CAC Corner: The future of the Advocacy Movement
The future of the disability advocacy movement
By Alison Lozano, Ph.D., MPA
Those of us who are parents, self-advocates and professionals in the disability advocacy community attend many conferences and meetings per year. If you sit at the back of the room it is interesting to note how many bald and grey heads there are between you and the podium. Your conclusion would have to be that there is definitely a graying of the disability advocacy community.
Many of us became involved with the disability community in the 1970’s and 1980’s when we had to work hard to bring people with intellectual and developmental disabilities out of the shadows and into the mainstream of society. In many respects we have been very successful--we have downsized many large institutions and visibility for disability issues has become fairly common. However, we still have a long way to go for individuals with developmental disabilities to truly be part of their communities and society in general. And this is the very reason we have to increase our efforts to support and train those who come behind us to be strong and effective advocates.
I would suggest the best people for this job are the self-advocates themselves. It is of great importance that we invest in the training and strengthening of self-advocates to carry the mantle of the disability advocacy movement. Even those of us who are parents do not understand the issues that affect the lives of those who live with developmental disabilities. Parents and professionals are so often occupied with caring, protecting and nurturing that we lose sight of the civil rights and quality-of-life issues that are important in everyone’s lives.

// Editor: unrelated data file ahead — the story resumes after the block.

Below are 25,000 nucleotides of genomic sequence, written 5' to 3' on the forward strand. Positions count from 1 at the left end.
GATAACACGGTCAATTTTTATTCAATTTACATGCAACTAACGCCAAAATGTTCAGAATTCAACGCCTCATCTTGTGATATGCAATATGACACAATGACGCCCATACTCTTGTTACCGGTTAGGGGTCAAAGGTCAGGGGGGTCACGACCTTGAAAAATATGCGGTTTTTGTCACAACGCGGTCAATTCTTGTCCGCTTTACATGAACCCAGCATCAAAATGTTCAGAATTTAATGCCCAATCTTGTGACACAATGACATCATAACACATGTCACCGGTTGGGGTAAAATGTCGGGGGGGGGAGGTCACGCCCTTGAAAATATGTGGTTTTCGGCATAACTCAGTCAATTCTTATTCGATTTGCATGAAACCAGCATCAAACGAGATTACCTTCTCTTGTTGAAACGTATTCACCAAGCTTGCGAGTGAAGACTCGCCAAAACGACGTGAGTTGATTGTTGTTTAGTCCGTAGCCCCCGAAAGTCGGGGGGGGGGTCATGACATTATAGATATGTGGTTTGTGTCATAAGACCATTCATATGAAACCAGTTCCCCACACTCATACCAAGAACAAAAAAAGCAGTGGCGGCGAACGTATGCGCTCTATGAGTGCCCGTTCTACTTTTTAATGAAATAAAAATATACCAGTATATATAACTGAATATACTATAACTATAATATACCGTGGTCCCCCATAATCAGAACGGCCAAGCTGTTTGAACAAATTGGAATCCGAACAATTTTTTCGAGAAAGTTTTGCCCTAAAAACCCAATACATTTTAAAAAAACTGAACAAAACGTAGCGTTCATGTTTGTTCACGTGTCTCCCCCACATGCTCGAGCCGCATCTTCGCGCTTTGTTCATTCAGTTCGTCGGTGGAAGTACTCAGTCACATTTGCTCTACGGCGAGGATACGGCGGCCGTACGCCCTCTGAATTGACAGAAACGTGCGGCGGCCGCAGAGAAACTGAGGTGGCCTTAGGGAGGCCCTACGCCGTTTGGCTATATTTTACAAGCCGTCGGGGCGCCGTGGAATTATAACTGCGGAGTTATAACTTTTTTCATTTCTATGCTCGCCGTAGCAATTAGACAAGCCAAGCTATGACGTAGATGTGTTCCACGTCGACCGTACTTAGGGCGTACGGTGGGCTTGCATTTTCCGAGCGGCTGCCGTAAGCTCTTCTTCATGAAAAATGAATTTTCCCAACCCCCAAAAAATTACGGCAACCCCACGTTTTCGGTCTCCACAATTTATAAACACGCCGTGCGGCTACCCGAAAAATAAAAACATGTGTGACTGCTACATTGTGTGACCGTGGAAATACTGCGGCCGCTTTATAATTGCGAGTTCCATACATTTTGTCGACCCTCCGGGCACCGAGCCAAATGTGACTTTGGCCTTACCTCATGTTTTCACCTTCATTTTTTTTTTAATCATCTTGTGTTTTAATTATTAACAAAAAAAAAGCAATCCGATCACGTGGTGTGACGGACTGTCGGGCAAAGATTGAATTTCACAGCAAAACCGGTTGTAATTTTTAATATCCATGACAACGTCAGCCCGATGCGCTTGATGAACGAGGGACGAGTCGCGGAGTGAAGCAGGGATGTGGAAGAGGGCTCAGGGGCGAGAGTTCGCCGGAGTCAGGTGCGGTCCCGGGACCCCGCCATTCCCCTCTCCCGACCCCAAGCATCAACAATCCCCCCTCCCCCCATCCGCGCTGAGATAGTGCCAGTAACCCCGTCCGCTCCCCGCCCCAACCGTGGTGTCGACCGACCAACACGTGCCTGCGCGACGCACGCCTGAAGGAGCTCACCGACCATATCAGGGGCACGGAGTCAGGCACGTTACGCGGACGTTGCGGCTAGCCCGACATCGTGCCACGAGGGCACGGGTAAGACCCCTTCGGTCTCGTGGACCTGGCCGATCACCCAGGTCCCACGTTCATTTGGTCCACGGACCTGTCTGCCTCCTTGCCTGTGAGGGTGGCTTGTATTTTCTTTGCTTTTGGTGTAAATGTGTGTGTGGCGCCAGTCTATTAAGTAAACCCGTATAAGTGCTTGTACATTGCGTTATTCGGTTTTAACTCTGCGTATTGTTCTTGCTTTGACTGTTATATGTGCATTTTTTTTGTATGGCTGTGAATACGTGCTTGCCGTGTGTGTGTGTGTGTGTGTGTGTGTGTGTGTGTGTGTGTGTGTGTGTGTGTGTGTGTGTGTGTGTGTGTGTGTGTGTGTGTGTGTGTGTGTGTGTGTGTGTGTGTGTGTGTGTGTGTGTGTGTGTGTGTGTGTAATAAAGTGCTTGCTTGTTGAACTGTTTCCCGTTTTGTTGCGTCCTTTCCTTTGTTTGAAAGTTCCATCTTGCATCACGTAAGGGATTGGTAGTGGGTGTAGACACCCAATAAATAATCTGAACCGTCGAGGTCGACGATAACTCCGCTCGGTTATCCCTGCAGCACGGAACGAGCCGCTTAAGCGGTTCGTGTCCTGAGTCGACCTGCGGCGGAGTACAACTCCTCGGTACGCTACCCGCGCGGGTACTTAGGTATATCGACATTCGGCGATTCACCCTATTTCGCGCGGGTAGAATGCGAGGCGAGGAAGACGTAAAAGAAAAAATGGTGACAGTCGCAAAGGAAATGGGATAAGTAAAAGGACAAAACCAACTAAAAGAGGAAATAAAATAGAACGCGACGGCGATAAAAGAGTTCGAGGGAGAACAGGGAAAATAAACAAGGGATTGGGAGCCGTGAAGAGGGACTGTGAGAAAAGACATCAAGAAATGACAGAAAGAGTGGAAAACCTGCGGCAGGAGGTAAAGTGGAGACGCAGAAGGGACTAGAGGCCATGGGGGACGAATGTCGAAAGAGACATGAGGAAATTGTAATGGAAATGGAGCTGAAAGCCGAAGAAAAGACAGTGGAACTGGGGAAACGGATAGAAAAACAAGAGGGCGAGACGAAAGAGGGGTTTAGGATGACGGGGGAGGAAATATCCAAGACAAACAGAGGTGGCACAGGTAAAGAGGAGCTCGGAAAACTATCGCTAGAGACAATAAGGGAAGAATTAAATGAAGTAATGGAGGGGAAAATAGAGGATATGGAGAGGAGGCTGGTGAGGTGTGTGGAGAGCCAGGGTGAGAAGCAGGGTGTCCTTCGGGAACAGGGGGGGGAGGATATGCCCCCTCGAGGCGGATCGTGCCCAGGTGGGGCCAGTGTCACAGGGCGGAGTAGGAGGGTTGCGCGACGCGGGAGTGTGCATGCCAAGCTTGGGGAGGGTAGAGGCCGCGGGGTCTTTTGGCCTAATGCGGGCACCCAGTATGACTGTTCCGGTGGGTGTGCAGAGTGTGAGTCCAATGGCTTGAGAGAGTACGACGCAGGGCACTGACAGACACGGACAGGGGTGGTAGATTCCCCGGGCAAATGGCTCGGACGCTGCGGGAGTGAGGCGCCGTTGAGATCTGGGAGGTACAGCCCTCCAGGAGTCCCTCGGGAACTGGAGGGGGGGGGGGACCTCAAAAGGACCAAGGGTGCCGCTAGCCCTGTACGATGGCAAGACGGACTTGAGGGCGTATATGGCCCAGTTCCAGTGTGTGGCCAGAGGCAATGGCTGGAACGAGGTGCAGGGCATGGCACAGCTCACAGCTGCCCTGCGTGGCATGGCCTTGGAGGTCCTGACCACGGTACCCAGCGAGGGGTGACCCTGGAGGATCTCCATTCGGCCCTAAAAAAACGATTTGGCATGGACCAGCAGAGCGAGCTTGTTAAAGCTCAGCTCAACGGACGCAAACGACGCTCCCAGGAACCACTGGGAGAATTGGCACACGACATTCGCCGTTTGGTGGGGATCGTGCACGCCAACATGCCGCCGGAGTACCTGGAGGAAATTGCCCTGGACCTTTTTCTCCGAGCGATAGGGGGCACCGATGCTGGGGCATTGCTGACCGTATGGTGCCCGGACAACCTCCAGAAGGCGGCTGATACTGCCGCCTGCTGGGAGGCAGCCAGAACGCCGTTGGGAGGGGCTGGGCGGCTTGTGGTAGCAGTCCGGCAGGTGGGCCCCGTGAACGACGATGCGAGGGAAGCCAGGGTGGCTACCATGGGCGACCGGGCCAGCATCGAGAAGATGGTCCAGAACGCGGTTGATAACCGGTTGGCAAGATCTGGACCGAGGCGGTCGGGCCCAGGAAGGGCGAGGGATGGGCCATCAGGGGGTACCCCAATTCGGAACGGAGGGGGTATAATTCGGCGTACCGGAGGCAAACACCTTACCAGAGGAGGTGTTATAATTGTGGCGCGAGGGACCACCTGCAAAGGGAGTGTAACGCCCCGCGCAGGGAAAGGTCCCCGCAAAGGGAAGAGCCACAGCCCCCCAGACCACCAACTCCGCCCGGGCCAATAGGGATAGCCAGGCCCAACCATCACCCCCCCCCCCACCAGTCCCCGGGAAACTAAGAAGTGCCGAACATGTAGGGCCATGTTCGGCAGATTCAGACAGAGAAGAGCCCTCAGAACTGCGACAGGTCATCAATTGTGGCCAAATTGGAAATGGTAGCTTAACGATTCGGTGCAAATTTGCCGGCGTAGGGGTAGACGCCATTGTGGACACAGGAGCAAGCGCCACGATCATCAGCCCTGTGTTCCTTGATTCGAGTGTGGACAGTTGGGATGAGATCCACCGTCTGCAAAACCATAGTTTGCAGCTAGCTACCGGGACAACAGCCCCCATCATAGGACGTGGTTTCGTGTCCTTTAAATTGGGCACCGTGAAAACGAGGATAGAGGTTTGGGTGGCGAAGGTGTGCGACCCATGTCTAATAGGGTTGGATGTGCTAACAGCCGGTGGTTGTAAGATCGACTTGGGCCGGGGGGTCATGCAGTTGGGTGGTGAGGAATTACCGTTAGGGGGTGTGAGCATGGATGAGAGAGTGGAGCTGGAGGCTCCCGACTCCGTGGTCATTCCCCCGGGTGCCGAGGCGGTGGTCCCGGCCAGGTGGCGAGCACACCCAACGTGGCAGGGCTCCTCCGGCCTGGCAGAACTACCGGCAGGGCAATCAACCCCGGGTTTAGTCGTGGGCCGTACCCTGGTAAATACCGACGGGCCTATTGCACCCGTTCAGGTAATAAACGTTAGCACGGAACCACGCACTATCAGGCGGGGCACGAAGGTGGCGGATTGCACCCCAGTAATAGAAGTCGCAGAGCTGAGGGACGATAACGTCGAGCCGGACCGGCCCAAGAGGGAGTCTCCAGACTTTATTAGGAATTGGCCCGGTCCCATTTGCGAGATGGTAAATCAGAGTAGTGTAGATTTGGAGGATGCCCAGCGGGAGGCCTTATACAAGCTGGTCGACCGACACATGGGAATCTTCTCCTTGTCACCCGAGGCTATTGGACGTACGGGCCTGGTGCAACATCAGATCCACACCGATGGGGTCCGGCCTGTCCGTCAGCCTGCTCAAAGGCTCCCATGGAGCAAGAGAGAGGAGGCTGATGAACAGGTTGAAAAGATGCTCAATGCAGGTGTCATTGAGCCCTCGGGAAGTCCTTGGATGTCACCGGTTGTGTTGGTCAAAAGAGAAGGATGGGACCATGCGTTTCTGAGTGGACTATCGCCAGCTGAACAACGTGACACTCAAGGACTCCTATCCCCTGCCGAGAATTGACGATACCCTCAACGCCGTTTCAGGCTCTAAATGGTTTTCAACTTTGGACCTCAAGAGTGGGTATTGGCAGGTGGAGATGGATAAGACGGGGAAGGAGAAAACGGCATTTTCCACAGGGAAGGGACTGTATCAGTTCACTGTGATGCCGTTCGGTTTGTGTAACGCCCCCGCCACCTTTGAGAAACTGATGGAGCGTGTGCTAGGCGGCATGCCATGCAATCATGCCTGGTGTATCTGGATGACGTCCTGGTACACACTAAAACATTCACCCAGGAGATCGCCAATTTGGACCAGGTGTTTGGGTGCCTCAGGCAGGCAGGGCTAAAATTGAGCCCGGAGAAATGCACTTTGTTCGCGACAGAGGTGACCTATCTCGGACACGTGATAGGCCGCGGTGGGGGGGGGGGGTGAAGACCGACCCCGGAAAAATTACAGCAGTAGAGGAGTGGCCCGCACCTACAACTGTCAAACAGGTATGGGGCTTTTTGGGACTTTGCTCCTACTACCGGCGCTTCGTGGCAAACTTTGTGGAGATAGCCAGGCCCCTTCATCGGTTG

Therefore, we have to support the development of skills in younger self-advocates so they can advocate for themselves and their peers. We need to make sure there are training opportunities in place so they can learn and nurture their leadership skills. And, those of us who have been advocates for a while, those of us who are graying, need to step back and let them take the lead. For many of us it is hard, because, of course, we know best. But, the only way they will learn is by doing. If they stumble along the way, or do things differently from how we would do it, then we must endeavor to let them do it their own way.
At the New Jersey Council on Developmental Disabilities, we have a Youth Leadership program that focuses on teaching youth to advocate for themselves. These young people are the future of the movement and we need to support them to be the new disability advocacy leaders when those of us with the balding and graying heads take to our rocking chairs.